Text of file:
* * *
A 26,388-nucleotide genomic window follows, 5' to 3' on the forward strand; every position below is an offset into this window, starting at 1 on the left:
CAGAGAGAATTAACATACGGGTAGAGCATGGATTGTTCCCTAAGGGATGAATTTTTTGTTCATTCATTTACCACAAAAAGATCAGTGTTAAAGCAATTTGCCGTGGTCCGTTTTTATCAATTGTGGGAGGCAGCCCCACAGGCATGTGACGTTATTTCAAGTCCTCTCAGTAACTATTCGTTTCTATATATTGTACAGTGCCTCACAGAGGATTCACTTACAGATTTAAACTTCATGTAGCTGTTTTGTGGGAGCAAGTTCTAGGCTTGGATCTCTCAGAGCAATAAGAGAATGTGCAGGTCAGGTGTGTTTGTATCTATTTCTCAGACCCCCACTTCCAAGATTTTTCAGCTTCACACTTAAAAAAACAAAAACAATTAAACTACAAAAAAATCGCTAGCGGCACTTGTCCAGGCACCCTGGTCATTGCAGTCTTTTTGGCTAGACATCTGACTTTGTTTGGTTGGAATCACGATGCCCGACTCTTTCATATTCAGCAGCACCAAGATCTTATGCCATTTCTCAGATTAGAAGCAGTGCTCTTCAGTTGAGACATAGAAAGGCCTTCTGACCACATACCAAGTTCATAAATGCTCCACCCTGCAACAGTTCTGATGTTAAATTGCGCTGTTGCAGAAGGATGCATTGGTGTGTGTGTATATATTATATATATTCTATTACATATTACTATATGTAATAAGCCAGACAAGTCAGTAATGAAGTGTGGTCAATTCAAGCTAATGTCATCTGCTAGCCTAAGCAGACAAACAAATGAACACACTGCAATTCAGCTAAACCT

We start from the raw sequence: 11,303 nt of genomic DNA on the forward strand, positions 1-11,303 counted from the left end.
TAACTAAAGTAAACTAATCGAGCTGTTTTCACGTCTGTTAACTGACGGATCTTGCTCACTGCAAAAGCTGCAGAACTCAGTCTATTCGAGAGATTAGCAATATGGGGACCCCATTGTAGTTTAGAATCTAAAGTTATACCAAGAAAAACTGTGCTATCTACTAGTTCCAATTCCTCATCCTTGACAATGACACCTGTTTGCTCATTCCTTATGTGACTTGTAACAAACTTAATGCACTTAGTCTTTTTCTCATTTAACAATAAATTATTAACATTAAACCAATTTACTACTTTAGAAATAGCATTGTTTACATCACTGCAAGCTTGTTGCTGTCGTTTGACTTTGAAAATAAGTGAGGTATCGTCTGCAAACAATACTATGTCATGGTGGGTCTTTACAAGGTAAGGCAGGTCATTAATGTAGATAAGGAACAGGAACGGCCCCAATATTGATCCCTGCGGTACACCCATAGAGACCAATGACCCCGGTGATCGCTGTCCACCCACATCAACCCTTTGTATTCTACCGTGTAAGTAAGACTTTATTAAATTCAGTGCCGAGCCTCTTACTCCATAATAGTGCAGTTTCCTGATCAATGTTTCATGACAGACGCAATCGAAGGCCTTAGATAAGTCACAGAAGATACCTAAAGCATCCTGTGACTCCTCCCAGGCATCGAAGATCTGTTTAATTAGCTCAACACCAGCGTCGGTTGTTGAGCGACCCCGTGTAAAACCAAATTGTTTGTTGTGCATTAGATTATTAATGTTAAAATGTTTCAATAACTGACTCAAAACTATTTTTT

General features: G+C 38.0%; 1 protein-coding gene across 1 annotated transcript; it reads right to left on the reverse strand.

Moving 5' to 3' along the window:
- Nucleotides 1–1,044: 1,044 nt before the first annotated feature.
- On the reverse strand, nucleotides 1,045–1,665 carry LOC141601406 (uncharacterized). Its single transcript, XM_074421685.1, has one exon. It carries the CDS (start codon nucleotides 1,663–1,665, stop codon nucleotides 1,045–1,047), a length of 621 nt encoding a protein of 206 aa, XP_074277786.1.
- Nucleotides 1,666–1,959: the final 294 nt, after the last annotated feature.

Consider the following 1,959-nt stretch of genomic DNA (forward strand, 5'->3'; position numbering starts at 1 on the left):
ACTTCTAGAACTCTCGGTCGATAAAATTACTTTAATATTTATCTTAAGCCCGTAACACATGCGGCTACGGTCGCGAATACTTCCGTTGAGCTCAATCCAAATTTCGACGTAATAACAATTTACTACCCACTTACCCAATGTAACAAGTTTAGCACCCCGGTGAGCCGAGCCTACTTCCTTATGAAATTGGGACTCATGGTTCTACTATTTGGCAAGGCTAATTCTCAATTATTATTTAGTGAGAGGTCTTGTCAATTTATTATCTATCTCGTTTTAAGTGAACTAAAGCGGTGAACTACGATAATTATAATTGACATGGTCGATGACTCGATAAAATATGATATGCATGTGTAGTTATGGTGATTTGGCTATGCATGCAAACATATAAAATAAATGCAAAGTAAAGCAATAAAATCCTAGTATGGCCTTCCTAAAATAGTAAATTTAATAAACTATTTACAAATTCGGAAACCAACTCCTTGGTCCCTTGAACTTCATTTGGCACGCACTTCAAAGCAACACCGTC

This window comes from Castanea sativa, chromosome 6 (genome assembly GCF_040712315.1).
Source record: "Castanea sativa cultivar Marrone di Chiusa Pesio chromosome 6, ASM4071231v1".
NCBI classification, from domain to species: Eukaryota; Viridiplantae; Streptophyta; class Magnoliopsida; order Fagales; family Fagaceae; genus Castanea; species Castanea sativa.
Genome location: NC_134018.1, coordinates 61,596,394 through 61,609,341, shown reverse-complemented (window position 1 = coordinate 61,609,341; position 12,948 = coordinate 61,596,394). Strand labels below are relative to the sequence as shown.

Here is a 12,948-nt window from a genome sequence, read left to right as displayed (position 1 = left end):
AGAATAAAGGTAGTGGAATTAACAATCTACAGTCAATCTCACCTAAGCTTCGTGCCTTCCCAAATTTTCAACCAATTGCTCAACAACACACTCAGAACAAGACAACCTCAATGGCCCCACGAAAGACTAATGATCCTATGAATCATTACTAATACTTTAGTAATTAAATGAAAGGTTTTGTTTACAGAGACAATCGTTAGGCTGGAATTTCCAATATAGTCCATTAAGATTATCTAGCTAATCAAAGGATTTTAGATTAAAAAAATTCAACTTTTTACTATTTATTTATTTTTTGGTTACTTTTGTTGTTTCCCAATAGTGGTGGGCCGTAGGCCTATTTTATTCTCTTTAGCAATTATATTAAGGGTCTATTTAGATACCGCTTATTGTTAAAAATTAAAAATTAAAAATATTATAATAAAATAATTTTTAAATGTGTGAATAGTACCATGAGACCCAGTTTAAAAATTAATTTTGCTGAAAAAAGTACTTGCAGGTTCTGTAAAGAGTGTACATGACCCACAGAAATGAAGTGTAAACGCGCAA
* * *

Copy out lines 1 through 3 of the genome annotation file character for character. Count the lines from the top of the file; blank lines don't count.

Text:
A 26,388-nucleotide genomic window follows, 5' to 3' on the forward strand; every position below is an offset into this window, starting at 1 on the left:
CAGAGAGAATTAACATACGGGTAGAGCATGGATTGTTCCCTAAGGGATGAATTTTTTGTTCATTCATTTACCACAAAAAGATCAGTGTTAAAGCAATTTGCCGTGGTCCGTTTTTATCAATTGTGGGAGGCAGCCCCACAGGCATGTGACGTTATTTCAAGTCCTCTCAGTAACTATTCGTTTCTATATATTGTACAGTGCCTCACAGAGGATTCACTTACAGATTTAAACTTCATGTAGCTGTTTTGTGGGAGCAAGTTCTAGGCTTGGATCTCTCAGAGCAATAAGAGAATGTGCAGGTCAGGTGTGTTTGTATCTATTTCTCAGACCCCCACTTCCAAGATTTTTCAGCTTCACACTTAAAAAAACAAAAACAATTAAACTACAAAAAAATCGCTAGCGGCACTTGTCCAGGCACCCTGGTCATTGCAGTCTTTTTGGCTAGACATCTGACTTTGTTTGGTTGGAATCACGATGCCCGACTCTTTCATATTCAGCAGCACCAAGATCTTATGCCATTTCTCAGATTAGAAGCAGTGCTCTTCAGTTGAGACATAGAAAGGCCTTCTGACCACATACCAAGTTCATAAATGCTCCACCCTGCAACAGTTCTGATGTTAAATTGCGCTGTTGCAGAAGGATGCATTGGTGTGTGTGTATATATTATATATATTCTATTACATATTACTATATGTAATAAGCCAGACAAGTCAGTAATGAAGTGTGGTCAATTCAAGCTAATGTCATCTGCTAGCCTAAGCAGACAAACAAATGAACACACTGCAATTCAGCTAAACCT

We start from the raw sequence: 11,303 nt of genomic DNA on the forward strand, positions 1-11,303 counted from the left end.